In addition to physical CD sales, we also report digital album and single-song sales that are selling on our on-line store to SoundScan.

What is the $5 sales bin and how does it work?

If a customer buys 3 or more different titles from our $5 Sales Bin, they get each CD for $5. Otherwise, the albums sell for their normal selling price. You can list your album as part of this sale from within your members account. If it sells at the normal selling price, we keep $4 and you keep the rest. If a customer purchases your album from the $5 Sales Bin, we only keep $2 and you’re paid $3. This sale only works for physical CDs, DVDS or Vinyl’s not digital downloads.

Are my digital download sales reported to SoundScan?

Yes. We report all digital albums and single-song downloads purchased from d1retail.com to SoundScan on a weekly basis. You can register directly with SoundScan to make sure that your sales are properly credited to you. Here’s their website –http://titlereg.soundscan.com/soundscantitlereg.


What is iTunes™ Match (iTunes™ in the Cloud), and how does it work?

iTunes™ Match allows users to store all their digital music (including songs they’ve imported from CDs) in the cloud. This way, users can access their entire music library wherever they go; their music won’t be tethered to one device or computer.

iTunes™ will determine which songs in their music collection are available in the iTunes™ Store; those tracks will automatically be added to the iCloud for them to listen to on any device that supports iTunes™.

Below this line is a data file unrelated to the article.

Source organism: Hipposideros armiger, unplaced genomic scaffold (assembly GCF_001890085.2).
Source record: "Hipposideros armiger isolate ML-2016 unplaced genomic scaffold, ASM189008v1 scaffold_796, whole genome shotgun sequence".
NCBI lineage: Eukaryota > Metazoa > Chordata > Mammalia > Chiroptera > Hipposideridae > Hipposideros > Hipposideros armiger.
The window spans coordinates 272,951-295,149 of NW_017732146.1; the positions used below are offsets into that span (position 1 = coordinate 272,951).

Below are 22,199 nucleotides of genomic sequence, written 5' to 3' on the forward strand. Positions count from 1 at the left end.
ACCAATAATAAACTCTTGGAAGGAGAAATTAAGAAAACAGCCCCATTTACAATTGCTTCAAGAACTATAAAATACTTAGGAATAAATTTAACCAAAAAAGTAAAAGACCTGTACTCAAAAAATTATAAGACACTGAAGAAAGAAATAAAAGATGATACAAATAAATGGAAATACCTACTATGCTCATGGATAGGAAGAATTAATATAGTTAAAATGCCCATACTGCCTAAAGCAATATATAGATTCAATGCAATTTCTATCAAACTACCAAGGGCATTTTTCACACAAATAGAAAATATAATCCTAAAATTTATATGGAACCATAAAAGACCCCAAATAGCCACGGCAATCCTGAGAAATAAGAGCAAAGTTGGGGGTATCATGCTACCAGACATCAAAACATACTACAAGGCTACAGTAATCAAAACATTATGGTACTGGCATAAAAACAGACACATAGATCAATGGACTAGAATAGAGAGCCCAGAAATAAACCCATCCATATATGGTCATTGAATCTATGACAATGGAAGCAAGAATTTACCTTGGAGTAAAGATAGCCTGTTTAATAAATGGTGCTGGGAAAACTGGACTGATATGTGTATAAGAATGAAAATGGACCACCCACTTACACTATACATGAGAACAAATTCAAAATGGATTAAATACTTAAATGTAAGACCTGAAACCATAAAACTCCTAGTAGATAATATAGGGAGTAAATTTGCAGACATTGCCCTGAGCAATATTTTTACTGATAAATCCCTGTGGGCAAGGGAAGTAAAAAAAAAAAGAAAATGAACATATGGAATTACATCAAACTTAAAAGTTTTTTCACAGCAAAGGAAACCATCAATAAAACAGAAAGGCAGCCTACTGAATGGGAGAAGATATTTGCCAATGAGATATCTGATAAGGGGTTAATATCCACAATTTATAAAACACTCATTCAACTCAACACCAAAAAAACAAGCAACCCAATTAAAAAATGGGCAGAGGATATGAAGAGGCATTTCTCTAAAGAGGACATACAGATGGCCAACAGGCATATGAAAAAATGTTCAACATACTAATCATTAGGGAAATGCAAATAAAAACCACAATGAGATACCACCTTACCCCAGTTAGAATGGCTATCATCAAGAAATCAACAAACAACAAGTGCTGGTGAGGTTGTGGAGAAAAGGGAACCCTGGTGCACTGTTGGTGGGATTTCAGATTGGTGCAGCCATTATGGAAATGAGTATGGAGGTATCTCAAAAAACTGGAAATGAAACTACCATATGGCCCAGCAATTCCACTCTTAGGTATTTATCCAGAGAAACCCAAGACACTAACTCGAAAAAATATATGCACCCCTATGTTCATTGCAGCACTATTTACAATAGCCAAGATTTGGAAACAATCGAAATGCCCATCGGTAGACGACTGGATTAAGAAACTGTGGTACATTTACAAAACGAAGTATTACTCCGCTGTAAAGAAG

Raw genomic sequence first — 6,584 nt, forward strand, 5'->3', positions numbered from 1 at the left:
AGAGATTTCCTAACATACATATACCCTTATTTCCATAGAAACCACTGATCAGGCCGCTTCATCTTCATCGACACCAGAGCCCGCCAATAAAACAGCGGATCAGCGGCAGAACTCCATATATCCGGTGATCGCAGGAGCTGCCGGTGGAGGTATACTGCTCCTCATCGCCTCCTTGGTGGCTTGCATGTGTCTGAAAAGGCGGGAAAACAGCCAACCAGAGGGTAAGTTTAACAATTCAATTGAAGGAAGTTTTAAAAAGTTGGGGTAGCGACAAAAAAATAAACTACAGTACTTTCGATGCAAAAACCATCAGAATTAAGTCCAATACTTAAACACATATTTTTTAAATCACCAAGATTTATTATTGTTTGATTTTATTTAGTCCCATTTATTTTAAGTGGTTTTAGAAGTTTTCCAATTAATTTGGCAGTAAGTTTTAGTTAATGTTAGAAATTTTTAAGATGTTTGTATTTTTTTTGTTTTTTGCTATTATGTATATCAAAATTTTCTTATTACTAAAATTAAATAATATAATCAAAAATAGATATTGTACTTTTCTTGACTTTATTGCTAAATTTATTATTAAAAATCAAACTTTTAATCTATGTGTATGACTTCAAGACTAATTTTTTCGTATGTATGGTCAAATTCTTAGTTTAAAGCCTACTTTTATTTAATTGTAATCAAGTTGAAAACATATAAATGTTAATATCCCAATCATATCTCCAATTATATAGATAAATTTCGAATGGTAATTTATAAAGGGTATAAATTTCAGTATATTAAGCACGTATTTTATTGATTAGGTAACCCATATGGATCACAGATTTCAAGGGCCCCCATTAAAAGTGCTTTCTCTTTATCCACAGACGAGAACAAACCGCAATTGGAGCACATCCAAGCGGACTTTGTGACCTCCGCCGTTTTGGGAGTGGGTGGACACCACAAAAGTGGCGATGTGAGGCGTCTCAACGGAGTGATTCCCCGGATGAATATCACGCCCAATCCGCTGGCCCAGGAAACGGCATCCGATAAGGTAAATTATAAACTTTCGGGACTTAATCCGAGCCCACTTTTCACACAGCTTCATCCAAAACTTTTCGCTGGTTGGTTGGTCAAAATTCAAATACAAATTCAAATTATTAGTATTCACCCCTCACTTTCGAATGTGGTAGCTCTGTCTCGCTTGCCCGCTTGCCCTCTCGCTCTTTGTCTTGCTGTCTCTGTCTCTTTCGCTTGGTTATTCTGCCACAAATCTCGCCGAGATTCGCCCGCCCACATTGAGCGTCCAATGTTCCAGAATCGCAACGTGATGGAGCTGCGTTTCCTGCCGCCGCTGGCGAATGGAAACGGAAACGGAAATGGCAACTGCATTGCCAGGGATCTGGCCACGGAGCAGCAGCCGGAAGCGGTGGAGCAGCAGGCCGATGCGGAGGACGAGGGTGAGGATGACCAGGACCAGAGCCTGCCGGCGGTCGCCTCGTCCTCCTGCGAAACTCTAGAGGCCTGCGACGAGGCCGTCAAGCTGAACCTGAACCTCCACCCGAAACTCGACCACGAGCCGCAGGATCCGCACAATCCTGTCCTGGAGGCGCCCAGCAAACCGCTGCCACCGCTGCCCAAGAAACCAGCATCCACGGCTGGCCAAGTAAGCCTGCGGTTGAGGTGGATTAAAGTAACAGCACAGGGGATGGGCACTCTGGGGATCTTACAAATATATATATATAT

How much will I make from iTunes™ Match for the use of my content?

iTunes™ will issue payment for every play that takes place through iTunes™ Match. The per-play rate varies based on subscription revenue, exchange rates, and total number of plays. Pay rates should look similar to streaming services such as Spotify.

What about cover songs in iTunes™ Match? What are my responsibilities as the artist?

If you receive payment for a cover song, you are obligated to remit payment to the publisher(s), in the amount of 12% of the wholesale amount paid for iTunes™ Match US transactions. To calculate this, divide your total iTunes™ Match US payments by 91%, and multiply that amount by 12%.

Can I opt out of participating in iTunes™ Match?

No. You would have to end your distribution to iTunes™ in full.

When will I see iTunes™ Match payments in my account?

iTunes™ Match payments will be reported at the same time as your regular monthly iTunes™ sales, but under a separate partner name (iTunes™ Match – Country)

Why can’t I use more than one digital distribution company for my album?

Just like in the physical world, there can’t be more than one music distributor bringing the same album to the same store. Otherwise, when the album sells, how would the store know which distributor to pay?

We will never prevent you from doing anything you want with your music.

For YOUR sake, though, please note: If you sign two digital distribution deals with two companies that will both be sending the same album to iTunes™, Rhapsody, etc. – this will hurt you, because the retailer will usually remove the album completely until you decide which distributor has the exclusive right to be selling that album through them.